The commitments of private companies, combined with legislation, to reduce the volume of plastic packaging used each year suggest that consumer goods companies are undergoing evolution, if not quite revolution. However, there are many indicators which suggest that the actual speed of transition is not keeping pace with the pledges and commitments.

In a recent speech at The Packaging Conference in Florida, the MD of Beverage Market Corp. reported that bottled water sales in the United States increased by 2% in 2022, as noted by PlasticsNews. While not matching the 4.6% growth of 2021, this growth nonetheless seems incongruous with the perception that consumers want a transition away from plastic packaging when single-serve PET bottles account for 71.3% of the US bottled water market. Given there is a more environmentally and economically sustainable option for consumers - tap water - this growth in the PET bottled water market demonstrates how convoluted this issue is and suggests consumers would prefer that manufacturers initiate the change.

While consumer preferences may be evolving more slowly than the public perception, there is also the reality that many pledges to change packaging have been discovered to be more difficult than first thought. As noted by John Blake, a senior director analyst with Gartner’s Supply Chain Practice, in an interview for Packaging Europe, “we know a lot more now about the feasibility of these goals than we did just a few short years ago” and many of the goals for the recyclability and reusability of plastic packaging are not as attainable as first thought.

Finally, there is also the issue of cost saving by both consumers and manufacturers alike. Sustainable packaging options tend to be more expensive than standard plastic packaging. As consumer goods manufacturers try to minimise their production costs in order to reduce prices increase for the public and maintain their customer base, there is a conflict of interest between current pressures and future promises. Furthermore, the cost increases faced by manufacturers do not appear to be subsiding in the near future, as demonstrated in the image below which shows ChAI’s Monthly Average Forecast for HDPE Film prices in Northwest Europe this year.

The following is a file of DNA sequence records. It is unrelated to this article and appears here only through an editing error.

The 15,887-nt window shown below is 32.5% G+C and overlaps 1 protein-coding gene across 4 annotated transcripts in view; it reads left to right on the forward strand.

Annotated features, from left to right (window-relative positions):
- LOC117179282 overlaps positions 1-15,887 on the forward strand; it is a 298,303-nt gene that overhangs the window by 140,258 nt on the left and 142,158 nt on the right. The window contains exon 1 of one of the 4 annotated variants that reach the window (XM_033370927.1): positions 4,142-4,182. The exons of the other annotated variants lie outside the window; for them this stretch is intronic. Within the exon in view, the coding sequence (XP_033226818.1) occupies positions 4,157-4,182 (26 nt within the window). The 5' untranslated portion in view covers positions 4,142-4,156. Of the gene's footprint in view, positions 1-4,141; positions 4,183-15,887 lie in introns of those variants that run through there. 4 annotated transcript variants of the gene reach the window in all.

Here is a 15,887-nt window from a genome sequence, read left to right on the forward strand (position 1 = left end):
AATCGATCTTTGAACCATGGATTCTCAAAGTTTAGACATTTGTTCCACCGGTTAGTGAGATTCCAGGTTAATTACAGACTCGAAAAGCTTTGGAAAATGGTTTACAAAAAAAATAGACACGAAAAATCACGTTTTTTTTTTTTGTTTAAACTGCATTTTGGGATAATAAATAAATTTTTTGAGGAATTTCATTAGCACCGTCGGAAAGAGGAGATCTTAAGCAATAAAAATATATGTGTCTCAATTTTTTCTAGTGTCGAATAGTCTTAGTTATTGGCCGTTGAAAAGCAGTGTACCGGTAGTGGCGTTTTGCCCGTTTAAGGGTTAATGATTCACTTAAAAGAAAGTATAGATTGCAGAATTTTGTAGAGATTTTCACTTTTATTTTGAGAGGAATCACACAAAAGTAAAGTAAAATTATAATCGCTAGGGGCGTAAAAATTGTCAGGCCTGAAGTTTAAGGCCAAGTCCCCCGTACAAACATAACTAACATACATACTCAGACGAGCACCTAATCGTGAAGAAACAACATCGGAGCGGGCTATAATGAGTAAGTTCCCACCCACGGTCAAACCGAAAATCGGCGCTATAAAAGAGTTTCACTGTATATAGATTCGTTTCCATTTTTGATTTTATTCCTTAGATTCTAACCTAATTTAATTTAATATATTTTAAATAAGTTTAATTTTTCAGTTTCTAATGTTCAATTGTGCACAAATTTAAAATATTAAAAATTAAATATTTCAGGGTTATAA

ChAI’s Monthly Average forecast for HDPE Film (NWE), 16/02/23

Looking Ahead

Going forward, the challenges of adapting the packaging industry to meet both legislative demands and consumer preferences will not disappear any time soon. In market research firm Mintel’s ‘Consumer Trends 2023’ report, they reported finding that “consumers will want proof of a brand’s ethical credentials, which could go beyond environment friendly positioning” and packaging will certainly fall within this scope.

Returning to the interview with John Blake, he suggests that a more nuanced understanding of packaging is required from consumers and producers alike. His suggestion of a life cycle assessment of the carbon footprint of packaging, rather than binary judgments based on whether the material used is ‘good’ or ‘bad’, may enable a more sustainable approach in the future. Whether guided by this or another proposal, the packaging industry will be an area in which innovation will benefit all parties along the supply chain.